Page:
Species range limits are determined by historical (e.g., range expansion), ecological (e.g., biotic interactions) and genetic (e.g, gene flow) processes, but comprehensively understanding the relative role of these processes in limiting any single species‟ range has been elusive. This research is timely for understanding species‟ responses to climate change. The goal of this research was to examine the processes that limit the range of the native annual legume Chamaecrista fasciculata, by integrating ecological-genetic field studies and population genetic laboratory studies. In Chapter 1, I investigate the extent to which C. fasciculata is in demographic range edge equilibrium at its western and northern range edges, and the effect of biotic interactions at these range edges. I find that C. fasciculata fitness is reduced to zero when planted beyond the western and northern range limits, indicating it is in equilibrium with its range. Neighbors increase early-season survival, but decrease seedpod production. The goal of Chapter 2 was to examine if the mutualism between C. fasciculata and its associated rhizobia was disrupted beyond the range edge, potentially limiting range expansion. The results demonstrate that compatible rhizobia are nearly absent beyond both range edges, which may limit range expansion. In Chapter 3, I ask how the habitat where C. fasciculata establishes may change with range shifts. I conclude that habitat type influences C. fasciculata fitness, but the outcome depends on both the substrate and competitive environments. Finally, in Chapter 4, I use population genetic methods to gain insight into the history of range expansion, population structure and gene flow. Population genetics indicate that the edge populations have reduced genetic diversity compared to the southernmost interior population, and are highly differentiated from each other. However, there is little evidence for contemporary gene flow between populations at the scale investigated. Overall, this work suggests that ecological-genetic or metapopulation dynamics are likely to be involved in setting the northern and western range limits. Further, it highlights the value of integrated approaches to studying species‟ range limits.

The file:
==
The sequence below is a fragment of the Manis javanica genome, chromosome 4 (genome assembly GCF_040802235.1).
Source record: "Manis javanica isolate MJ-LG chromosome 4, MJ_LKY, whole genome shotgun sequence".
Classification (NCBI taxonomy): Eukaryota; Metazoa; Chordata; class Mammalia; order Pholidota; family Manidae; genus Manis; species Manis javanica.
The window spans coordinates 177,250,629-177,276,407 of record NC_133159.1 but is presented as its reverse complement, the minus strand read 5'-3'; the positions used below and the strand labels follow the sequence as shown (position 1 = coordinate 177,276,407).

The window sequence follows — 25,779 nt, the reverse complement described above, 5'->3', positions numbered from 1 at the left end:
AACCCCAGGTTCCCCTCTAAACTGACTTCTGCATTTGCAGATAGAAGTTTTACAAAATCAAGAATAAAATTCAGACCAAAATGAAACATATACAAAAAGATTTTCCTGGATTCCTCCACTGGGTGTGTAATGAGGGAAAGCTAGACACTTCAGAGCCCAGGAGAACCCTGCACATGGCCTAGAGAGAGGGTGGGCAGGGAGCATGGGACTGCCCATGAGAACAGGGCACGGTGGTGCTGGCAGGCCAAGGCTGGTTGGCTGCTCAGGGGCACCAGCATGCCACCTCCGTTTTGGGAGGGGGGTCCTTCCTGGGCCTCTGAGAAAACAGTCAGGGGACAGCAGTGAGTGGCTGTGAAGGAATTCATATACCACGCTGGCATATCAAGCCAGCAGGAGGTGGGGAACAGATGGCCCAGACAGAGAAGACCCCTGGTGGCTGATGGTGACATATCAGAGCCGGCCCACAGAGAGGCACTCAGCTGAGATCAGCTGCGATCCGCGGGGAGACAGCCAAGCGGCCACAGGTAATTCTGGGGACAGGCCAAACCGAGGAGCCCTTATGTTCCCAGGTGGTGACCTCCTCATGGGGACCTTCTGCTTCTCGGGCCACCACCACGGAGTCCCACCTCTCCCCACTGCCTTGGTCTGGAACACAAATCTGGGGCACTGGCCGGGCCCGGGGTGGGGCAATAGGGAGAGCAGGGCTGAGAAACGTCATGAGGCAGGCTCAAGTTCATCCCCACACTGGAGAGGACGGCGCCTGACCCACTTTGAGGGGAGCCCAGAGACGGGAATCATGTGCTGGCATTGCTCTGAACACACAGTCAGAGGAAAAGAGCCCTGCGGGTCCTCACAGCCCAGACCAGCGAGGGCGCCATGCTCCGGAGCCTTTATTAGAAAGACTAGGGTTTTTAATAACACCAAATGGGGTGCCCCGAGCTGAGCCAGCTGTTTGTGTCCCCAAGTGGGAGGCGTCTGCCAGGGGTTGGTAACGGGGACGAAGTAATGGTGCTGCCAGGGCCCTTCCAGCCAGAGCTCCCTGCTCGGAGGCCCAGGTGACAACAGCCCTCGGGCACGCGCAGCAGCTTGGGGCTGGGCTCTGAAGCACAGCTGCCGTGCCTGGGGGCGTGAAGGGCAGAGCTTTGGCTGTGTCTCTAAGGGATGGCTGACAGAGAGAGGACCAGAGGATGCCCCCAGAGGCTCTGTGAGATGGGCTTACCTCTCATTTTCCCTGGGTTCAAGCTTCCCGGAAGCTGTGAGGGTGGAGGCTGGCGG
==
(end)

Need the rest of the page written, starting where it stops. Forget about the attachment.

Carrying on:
University of Minnesota Ph.D. dissertation. August 2011. Major: Ecology, Evolution and Behavior. Advisors: Ruth Shaw and Peter Tiffin. 1 computer file (PDF); viii, 155 pages.
Stanton-Geddes, John Louis.
Limits to range expansion in the native annual legume Chamaecrista fasciculata..
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